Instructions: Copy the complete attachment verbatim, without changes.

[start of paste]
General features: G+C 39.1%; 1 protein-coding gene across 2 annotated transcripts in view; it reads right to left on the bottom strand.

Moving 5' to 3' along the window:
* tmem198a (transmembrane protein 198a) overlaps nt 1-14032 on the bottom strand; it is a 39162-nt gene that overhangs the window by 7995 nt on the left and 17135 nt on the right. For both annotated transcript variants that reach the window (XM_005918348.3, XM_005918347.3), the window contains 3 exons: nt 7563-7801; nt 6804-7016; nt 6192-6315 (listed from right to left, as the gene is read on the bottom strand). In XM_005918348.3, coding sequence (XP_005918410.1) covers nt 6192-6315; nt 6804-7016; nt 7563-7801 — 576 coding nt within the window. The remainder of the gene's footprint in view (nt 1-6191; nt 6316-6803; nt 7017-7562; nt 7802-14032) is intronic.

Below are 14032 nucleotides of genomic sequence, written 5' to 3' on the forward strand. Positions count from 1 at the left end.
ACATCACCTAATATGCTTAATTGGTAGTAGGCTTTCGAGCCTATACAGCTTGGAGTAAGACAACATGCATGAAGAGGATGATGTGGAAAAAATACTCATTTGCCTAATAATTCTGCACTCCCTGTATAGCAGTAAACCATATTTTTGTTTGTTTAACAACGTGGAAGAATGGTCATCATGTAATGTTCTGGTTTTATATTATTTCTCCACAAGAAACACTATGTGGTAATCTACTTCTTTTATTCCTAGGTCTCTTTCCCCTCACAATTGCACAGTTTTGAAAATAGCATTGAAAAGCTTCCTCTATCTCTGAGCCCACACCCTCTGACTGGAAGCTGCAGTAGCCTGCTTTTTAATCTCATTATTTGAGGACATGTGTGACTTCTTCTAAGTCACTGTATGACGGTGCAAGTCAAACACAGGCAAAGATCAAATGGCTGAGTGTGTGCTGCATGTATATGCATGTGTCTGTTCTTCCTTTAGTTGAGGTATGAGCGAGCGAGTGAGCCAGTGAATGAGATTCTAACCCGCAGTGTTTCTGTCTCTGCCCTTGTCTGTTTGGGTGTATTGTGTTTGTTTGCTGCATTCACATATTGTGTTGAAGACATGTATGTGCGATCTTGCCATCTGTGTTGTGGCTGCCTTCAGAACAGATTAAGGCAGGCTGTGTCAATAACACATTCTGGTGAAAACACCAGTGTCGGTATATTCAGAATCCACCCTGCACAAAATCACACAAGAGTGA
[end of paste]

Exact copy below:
General features: G+C 39.1%; 1 protein-coding gene across 2 annotated transcripts in view; it reads right to left on the bottom strand.

Moving 5' to 3' along the window:
* tmem198a (transmembrane protein 198a) overlaps nt 1-14032 on the bottom strand; it is a 39162-nt gene that overhangs the window by 7995 nt on the left and 17135 nt on the right. For both annotated transcript variants that reach the window (XM_005918348.3, XM_005918347.3), the window contains 3 exons: nt 7563-7801; nt 6804-7016; nt 6192-6315 (listed from right to left, as the gene is read on the bottom strand). In XM_005918348.3, coding sequence (XP_005918410.1) covers nt 6192-6315; nt 6804-7016; nt 7563-7801 — 576 coding nt within the window. The remainder of the gene's footprint in view (nt 1-6191; nt 6316-6803; nt 7017-7562; nt 7802-14032) is intronic.

Below are 14032 nucleotides of genomic sequence, written 5' to 3' on the forward strand. Positions count from 1 at the left end.
ACATCACCTAATATGCTTAATTGGTAGTAGGCTTTCGAGCCTATACAGCTTGGAGTAAGACAACATGCATGAAGAGGATGATGTGGAAAAAATACTCATTTGCCTAATAATTCTGCACTCCCTGTATAGCAGTAAACCATATTTTTGTTTGTTTAACAACGTGGAAGAATGGTCATCATGTAATGTTCTGGTTTTATATTATTTCTCCACAAGAAACACTATGTGGTAATCTACTTCTTTTATTCCTAGGTCTCTTTCCCCTCACAATTGCACAGTTTTGAAAATAGCATTGAAAAGCTTCCTCTATCTCTGAGCCCACACCCTCTGACTGGAAGCTGCAGTAGCCTGCTTTTTAATCTCATTATTTGAGGACATGTGTGACTTCTTCTAAGTCACTGTATGACGGTGCAAGTCAAACACAGGCAAAGATCAAATGGCTGAGTGTGTGCTGCATGTATATGCATGTGTCTGTTCTTCCTTTAGTTGAGGTATGAGCGAGCGAGTGAGCCAGTGAATGAGATTCTAACCCGCAGTGTTTCTGTCTCTGCCCTTGTCTGTTTGGGTGTATTGTGTTTGTTTGCTGCATTCACATATTGTGTTGAAGACATGTATGTGCGATCTTGCCATCTGTGTTGTGGCTGCCTTCAGAACAGATTAAGGCAGGCTGTGTCAATAACACATTCTGGTGAAAACACCAGTGTCGGTATATTCAGAATCCACCCTGCACAAAATCACACAAGAGTGA